Ever hear of a revolution that started with a PowerPoint presentation?  Yeah, me neither.

Nor – for better or for worse – have I ever known facts to drive momentum for civic change.  While facts are indispensable (after all, if what you’re doing goes against the facts, you might what to reconsider what you’re doing), when someone says, “give me the facts,” or “I’m only concerned with the facts,” or “I base my decision on facts,” don’t give them the facts – tell them a story instead!

Denny Civic Solutions has been working with the Campaign for What Works to convince Pennsylvania State Legislators to change the name of the Department of Public Welfare to the Department of Human Services.  Pennsylvania is the last state to still carry the stigma of “welfare” in the name of a department that spends 98% of its funds on human services.

Yet while we had all the facts down – only state to have welfare, 98% goes to human services, changing the name wouldn’t cost taxpayers money, etc. – it was the personal stories that connected most and moved many legislators.

Take for example the story of Kayla, whose mother was incarcerated.  Her mom struggled, and continues to struggle, with a terrible drug addiction.  Kayla’s grandparents raised her and her brother. When her WWII-veteran, retired steel worker grandfather died of a heart attack, her grandma was left to go out and get a job while raising two teenagers.  During that period, the family turned to human services to help them make ends meet and break the cycle of incarceration. Nowadays, Kayla is a recent college graduate, working, paying taxes, and advocating for others in need of human services.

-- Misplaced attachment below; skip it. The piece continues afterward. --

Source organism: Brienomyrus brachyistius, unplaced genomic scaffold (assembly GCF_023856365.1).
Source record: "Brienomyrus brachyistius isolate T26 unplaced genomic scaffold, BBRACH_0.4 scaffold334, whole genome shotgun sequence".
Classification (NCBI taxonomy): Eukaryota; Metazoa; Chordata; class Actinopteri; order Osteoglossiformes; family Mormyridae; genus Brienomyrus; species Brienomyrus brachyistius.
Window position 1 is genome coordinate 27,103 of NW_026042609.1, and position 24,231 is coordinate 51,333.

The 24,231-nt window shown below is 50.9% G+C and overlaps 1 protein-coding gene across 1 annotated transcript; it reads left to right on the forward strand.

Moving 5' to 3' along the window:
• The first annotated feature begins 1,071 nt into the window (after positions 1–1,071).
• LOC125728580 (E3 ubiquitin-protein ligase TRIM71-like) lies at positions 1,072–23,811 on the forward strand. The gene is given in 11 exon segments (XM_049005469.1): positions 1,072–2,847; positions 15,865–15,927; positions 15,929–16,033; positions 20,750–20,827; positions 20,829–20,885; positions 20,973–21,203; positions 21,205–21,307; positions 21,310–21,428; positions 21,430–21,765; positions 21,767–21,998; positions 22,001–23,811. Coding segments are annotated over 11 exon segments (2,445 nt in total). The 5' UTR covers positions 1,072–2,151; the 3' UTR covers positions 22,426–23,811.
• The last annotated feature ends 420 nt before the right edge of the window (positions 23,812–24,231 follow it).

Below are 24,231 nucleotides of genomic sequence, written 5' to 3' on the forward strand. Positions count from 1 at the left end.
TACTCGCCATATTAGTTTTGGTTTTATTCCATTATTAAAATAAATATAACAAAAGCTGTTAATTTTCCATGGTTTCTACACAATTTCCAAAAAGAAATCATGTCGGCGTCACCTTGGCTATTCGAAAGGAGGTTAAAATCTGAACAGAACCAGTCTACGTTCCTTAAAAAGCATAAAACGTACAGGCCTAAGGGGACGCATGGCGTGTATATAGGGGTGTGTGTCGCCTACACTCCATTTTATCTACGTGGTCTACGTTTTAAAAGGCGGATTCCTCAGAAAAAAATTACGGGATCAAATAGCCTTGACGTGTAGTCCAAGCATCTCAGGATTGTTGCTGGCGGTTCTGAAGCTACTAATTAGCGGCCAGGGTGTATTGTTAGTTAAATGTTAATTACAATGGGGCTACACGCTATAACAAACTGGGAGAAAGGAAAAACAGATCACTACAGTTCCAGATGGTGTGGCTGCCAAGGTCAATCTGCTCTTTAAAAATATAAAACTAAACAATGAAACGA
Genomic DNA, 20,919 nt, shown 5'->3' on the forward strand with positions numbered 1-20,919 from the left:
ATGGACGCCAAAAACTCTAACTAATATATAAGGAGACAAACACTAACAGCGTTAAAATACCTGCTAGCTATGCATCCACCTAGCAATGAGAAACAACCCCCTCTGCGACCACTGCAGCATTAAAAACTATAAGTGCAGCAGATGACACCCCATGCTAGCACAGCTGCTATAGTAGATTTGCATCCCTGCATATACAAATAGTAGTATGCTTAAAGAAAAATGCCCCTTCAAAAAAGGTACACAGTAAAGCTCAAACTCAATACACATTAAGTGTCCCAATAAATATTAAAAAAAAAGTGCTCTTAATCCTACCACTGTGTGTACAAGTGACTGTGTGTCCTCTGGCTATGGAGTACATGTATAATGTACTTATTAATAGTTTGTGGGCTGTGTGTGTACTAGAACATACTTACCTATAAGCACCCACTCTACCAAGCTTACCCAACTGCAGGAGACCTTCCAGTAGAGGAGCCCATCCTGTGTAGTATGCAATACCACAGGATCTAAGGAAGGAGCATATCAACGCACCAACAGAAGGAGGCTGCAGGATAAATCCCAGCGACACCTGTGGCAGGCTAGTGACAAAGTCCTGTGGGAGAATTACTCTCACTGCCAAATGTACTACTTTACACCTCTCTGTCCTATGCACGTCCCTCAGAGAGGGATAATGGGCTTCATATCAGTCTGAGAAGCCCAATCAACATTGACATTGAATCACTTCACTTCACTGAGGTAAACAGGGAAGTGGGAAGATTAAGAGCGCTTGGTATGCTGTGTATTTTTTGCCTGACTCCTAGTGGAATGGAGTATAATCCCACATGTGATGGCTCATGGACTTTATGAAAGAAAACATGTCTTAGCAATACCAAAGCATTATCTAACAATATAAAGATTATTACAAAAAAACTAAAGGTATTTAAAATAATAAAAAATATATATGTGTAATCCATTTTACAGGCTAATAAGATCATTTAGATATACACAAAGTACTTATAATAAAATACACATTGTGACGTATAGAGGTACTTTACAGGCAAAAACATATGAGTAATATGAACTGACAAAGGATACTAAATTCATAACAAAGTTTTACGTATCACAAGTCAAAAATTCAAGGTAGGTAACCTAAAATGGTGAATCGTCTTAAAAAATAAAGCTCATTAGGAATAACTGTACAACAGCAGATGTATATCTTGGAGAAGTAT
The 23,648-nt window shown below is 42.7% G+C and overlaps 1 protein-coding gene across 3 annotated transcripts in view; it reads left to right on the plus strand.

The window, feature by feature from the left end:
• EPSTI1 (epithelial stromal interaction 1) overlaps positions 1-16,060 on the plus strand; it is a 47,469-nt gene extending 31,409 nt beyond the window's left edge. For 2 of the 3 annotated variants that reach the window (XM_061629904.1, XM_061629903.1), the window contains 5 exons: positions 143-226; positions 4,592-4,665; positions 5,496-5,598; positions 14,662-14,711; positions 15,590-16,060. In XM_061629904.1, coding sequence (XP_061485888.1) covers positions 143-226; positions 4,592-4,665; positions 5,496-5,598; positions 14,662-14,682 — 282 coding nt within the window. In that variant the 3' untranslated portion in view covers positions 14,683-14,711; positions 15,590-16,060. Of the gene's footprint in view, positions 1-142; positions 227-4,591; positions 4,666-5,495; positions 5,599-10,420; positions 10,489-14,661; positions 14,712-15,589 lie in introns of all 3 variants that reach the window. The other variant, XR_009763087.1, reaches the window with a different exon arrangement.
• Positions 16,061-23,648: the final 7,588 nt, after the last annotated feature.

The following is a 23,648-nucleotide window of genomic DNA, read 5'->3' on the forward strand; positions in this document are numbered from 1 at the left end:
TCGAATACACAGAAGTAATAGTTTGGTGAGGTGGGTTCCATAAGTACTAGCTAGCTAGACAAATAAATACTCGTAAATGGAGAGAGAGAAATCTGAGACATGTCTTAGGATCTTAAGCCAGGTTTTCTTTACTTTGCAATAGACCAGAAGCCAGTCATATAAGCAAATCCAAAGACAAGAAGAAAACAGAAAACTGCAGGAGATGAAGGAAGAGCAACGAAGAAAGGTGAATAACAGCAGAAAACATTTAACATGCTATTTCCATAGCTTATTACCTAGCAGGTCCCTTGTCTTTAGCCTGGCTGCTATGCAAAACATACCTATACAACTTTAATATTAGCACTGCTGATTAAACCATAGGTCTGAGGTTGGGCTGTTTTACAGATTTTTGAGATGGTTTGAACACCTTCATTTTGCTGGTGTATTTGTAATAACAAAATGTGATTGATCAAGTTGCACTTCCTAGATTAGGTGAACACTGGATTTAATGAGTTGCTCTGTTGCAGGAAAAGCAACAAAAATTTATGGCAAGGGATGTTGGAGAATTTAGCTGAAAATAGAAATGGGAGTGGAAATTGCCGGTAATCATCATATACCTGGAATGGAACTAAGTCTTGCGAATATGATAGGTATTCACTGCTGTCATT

Then there are Mr. and Mrs. K, both in their nineties and married for 75 years.  Mr. K worked all his life to provide for his family, while Mrs. K stayed home caring for the children.  They’ve had a beautiful life together raising their kids, volunteering in their church, caring for each other, and working hard to provide for their family.  Yet in recent years they found themselves facing a heartbreaking prospect – with one needing the level of care typically provided in nursing homes, it looked like they would have to live separately for the first time in over six decades.  But they found hope after turning to services, human services, through the Department of Welfare that have kept them together in their home.  Mr. and Mrs. K aren’t welfare recipients; they are a wonderful elderly couple living a wonderful life with a little help.

Click here to find a one pager from the Campaign for What Worksthat tells their story and those of three more Pennsylvania citizens in need of services.

Further Reading: To learn more about the power of storytelling, I recommend Andy Goodman from the Andy Goodman Center .  Andy has taught many organizations how to tell not just a story, but THEIR story.

Another powerful resource is a book entitled The Dragonfly Effect: Quick, Effective, and Powerful Ways to Use Social Media to Drive Social Change. The authors, Jennifer Aaker and Andy Smith, offer seven points for making a story stick.  You can check out their work by clicking here.